A significant portion of the Burton Report® has been devoted to the subject of “adhesive arachnoiditis.” Why is this? It is because chemically induced adhesive arachnoiditis has been, and continues to be, a very serious disease entity throughout the world. This section is devoted to a discussion of the nomenclature relating to the term “arachnoid” and what the words associated with this actually mean. A profound problem in the past has been the obfuscation of terminology relating to adhesive arachnoiditis whether by intent or understandable confusion.
The Origin of the Term “Arachnoid”
Arachnoid. Arachne (Gk)= spider, and -oeides (Gk) = shape. This word, referring to the very “tenuous and cob-web like membrane lying between the pia and dura mater” was first introduced by the Anatomical Society of Amsterdam in 1664.
In this illustration the arachnoid membrane is shown with the red dot. The arachnoid and the very fine and filamentous pia mater (which covers the nerve structures directly) are referred to as the “leptomeninges” (the fine membranes) while the dura mater shown with the green dot is referred to as the “pachymeninges” (the thick membrane).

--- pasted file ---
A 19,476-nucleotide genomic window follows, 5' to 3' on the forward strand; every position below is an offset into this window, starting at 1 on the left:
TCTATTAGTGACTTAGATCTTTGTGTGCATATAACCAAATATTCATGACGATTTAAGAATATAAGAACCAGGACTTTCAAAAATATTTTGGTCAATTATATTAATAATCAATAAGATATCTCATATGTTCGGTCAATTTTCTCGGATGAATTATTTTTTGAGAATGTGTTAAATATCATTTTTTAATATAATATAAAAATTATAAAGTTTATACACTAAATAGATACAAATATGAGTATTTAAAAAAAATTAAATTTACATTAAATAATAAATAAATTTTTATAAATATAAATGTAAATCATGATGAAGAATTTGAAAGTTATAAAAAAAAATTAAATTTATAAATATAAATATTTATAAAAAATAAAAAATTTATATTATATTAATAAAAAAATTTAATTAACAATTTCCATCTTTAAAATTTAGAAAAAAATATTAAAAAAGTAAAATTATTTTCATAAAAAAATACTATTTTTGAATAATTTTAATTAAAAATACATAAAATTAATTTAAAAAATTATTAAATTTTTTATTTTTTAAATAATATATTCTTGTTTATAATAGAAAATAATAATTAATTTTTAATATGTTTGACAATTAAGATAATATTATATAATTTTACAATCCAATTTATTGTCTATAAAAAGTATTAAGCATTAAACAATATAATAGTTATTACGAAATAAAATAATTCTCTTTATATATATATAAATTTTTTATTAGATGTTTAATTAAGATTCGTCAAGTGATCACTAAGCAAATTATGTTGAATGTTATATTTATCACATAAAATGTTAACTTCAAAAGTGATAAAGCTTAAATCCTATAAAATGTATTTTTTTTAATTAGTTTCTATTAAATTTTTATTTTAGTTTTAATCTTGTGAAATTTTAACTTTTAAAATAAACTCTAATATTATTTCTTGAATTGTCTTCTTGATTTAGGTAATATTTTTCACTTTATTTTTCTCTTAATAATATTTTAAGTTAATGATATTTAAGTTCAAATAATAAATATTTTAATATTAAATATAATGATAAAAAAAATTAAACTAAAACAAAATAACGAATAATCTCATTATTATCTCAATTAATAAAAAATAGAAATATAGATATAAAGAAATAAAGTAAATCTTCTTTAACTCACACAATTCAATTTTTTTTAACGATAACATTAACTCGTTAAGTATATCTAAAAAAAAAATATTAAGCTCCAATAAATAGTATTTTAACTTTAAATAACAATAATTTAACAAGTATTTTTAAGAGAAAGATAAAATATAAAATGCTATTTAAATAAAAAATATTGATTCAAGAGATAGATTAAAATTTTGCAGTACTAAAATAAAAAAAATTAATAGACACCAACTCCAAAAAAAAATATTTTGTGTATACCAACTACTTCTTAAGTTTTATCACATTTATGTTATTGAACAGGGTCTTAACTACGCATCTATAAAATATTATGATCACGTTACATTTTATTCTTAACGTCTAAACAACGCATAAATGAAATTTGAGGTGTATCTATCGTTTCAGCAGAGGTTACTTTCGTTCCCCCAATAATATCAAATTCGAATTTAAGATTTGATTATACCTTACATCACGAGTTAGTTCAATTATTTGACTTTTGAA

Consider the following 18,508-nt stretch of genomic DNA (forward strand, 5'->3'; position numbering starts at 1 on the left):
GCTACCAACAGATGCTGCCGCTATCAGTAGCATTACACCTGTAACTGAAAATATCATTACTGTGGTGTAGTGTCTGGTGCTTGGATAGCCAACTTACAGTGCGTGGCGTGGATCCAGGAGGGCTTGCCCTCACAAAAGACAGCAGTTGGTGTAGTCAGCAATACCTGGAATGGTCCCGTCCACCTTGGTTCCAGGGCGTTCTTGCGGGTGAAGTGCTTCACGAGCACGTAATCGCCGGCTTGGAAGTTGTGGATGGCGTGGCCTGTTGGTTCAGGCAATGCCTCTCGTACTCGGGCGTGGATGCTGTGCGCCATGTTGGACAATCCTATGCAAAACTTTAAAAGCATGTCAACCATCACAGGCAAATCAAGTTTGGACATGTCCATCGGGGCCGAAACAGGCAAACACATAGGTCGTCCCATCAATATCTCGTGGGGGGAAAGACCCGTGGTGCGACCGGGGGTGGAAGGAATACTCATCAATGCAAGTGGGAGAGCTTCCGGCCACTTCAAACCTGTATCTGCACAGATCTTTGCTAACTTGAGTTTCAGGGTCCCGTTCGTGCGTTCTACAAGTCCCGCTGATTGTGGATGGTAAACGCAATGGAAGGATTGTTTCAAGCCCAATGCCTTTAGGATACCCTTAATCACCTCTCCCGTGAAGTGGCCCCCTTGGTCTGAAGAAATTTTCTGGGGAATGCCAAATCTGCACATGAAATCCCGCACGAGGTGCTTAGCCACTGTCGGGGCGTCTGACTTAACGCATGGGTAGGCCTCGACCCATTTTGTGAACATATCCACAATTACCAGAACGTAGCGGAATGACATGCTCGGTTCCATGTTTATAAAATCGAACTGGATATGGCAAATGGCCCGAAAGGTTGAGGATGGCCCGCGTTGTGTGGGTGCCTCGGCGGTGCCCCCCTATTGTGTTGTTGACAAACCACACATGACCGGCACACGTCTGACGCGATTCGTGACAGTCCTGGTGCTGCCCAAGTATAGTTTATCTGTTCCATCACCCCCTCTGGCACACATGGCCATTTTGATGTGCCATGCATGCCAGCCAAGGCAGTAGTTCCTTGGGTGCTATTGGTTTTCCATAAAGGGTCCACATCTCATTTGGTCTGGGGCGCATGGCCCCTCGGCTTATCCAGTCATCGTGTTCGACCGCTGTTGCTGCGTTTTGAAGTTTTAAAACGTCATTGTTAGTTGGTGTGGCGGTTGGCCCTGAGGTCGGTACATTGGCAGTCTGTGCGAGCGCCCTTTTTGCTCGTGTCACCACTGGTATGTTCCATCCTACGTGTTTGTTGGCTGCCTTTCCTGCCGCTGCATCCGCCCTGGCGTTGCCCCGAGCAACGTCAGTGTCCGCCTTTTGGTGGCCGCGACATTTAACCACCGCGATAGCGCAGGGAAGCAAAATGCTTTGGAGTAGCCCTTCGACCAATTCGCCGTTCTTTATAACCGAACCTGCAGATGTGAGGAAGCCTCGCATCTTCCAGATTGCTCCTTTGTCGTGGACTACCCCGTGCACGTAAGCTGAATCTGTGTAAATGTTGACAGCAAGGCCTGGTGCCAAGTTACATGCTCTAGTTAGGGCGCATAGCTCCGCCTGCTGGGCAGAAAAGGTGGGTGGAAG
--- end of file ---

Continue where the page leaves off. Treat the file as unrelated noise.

“Arachnoiditis” and “Meningitis”
The term “Arachnoiditis” refers only to inflammation of the arachnoid membrane. The word “meningitis” refers to a diffuse inflammation of the spinal membranes but typically (as in meningitis caused by an infectious agent) initially involves only the pia mater and arachnoid membranes which together are referred to as the “leptomeninges” and as inflammation continues also involves the dura mater. Chemical meningitis (leading to adhesive arachnoiditis), typically ends up causing a diffuse involvement of all three membranes. The term “arachnoiditis” is very non-specific and only means “inflammation” of the arachnoid membrane. This is a common phenomenon and typically of no clinical significance.